So, you’re right: place is crucial in the book because the protagonists are inseparable from Puglia. They have been shaped by it – and it tests them. Faced with a crisis, how will they respond to the social expectations of their place and time? Through their actions, will they accept or reject aspects of the culture around them? I wanted place to be an ‘active’ character.
Obviously, sense of place demands the filter of a narrator’s point of view – in this case, that of the main character Tommaso. Therefore, notwithstanding my familiarity with Ostuni (the town where the story unfolds), I walked repeatedly through its streets like a ‘method actor’ – imagining how Tommaso might perceive the streets, the buildings and the people at different points in the narrative. When he’s in love, which details would catch his attention and what kind of language would he use? Conversely, when he’s at a low point, how would he describe these and other places? In other moments, how would nostalgia, or hate, colour his perception?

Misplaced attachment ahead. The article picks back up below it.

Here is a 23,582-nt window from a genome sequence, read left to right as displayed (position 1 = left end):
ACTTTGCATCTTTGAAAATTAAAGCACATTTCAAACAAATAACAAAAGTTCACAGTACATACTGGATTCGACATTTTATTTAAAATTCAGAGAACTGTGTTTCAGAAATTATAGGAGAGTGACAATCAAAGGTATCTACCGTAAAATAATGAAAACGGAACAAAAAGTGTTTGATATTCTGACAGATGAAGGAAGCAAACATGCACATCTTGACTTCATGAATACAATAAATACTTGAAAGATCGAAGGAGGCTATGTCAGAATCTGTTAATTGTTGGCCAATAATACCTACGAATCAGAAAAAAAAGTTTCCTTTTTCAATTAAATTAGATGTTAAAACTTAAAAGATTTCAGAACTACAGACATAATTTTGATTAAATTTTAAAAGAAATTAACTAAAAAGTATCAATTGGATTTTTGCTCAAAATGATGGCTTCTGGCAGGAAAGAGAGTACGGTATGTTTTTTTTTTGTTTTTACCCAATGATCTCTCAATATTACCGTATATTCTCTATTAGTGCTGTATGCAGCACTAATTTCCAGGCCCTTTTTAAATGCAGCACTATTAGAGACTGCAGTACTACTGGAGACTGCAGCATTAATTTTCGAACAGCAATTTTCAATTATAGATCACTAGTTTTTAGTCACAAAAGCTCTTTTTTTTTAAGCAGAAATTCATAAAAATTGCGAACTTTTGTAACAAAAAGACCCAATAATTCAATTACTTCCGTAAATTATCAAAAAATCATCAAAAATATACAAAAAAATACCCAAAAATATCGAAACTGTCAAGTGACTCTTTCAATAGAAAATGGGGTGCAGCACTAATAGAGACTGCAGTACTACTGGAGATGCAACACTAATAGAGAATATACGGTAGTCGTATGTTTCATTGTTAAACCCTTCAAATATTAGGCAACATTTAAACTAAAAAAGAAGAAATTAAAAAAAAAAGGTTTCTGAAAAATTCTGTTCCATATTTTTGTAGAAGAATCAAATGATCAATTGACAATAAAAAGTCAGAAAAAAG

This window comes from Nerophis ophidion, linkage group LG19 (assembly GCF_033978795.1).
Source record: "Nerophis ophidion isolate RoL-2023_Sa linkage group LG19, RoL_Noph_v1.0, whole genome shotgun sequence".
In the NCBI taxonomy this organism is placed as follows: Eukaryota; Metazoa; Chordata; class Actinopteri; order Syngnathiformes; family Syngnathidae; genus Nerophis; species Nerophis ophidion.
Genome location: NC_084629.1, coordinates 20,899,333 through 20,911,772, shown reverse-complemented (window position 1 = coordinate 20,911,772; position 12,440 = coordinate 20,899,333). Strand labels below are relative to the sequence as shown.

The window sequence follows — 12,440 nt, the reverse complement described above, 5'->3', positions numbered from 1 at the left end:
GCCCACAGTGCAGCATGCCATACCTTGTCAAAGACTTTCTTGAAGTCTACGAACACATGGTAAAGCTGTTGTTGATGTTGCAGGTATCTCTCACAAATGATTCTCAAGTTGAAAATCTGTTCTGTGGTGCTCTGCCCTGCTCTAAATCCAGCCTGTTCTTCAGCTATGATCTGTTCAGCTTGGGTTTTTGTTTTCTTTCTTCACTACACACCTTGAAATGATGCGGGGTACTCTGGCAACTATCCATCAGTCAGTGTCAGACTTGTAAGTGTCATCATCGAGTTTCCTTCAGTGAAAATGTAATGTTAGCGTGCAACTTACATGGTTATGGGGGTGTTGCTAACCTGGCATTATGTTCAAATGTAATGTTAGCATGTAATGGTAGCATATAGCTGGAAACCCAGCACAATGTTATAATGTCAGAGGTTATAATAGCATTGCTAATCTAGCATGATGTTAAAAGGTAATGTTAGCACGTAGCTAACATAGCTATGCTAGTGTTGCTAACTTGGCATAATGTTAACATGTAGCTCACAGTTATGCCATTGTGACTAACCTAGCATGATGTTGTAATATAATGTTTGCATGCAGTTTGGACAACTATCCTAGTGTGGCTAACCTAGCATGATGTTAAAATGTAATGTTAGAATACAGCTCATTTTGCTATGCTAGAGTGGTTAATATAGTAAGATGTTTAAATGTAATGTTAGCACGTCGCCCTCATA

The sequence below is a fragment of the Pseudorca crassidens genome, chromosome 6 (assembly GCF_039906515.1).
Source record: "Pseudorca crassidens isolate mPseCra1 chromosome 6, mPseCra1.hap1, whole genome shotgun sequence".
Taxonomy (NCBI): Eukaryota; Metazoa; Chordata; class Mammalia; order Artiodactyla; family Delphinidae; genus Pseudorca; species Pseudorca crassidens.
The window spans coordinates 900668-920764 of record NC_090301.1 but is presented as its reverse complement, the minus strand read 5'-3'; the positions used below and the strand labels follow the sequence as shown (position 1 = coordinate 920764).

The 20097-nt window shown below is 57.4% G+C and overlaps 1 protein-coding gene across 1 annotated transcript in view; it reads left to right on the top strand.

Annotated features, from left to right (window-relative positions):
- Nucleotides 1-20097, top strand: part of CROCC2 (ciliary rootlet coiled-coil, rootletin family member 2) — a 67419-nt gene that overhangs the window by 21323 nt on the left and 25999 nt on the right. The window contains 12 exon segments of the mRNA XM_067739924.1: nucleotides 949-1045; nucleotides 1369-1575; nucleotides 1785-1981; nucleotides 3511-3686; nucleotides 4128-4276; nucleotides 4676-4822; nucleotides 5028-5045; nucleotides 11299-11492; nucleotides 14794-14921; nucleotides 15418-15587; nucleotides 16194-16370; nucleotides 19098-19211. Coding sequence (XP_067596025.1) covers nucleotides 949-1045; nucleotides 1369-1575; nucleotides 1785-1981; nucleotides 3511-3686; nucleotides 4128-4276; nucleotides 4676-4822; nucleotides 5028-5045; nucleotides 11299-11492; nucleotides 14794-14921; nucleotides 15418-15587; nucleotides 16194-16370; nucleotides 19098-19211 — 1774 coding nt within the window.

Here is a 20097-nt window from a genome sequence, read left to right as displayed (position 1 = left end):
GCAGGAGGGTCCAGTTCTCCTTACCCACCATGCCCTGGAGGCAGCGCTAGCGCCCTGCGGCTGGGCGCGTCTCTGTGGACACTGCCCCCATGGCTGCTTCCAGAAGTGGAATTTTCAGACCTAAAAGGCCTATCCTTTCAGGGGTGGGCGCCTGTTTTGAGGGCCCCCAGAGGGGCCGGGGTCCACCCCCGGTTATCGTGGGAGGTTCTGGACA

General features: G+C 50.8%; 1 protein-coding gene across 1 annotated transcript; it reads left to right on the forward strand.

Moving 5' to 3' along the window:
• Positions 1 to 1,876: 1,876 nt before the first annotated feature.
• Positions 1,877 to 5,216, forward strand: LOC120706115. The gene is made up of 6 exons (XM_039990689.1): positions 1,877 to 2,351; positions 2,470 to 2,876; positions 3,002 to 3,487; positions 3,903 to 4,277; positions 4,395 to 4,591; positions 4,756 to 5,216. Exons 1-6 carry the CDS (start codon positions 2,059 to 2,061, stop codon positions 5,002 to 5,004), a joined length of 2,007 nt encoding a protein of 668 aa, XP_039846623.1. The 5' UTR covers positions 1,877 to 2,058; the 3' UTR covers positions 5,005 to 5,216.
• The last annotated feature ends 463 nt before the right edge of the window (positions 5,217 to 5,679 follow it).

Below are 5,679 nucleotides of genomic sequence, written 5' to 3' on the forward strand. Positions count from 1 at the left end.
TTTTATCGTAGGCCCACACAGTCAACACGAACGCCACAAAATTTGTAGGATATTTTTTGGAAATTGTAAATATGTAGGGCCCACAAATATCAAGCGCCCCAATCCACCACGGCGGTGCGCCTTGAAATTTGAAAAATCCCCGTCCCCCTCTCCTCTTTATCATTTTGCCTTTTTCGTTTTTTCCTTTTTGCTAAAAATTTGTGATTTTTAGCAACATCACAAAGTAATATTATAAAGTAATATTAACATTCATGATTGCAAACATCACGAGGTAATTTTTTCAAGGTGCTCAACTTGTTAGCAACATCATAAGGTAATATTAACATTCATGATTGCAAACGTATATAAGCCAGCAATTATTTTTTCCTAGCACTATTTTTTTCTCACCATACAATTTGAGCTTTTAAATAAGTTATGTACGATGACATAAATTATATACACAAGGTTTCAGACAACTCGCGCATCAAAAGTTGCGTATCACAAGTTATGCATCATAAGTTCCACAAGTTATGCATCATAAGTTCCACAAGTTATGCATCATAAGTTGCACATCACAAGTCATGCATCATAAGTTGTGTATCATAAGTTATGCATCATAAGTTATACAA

Many readers enjoyed the references to local cuisine: I inserted them because traditional cooking is a form of embodied memory – personal and multi-generational – and so its emotional resonance can be intense for characters and, through them, for readers.
2. One thing that really struck me was how cleverly the plot was put together. Through the framed narrative of a present conversation, you held back from revealing things at the end of chapters which made me desperate to read on! Did you plan the plot before you started?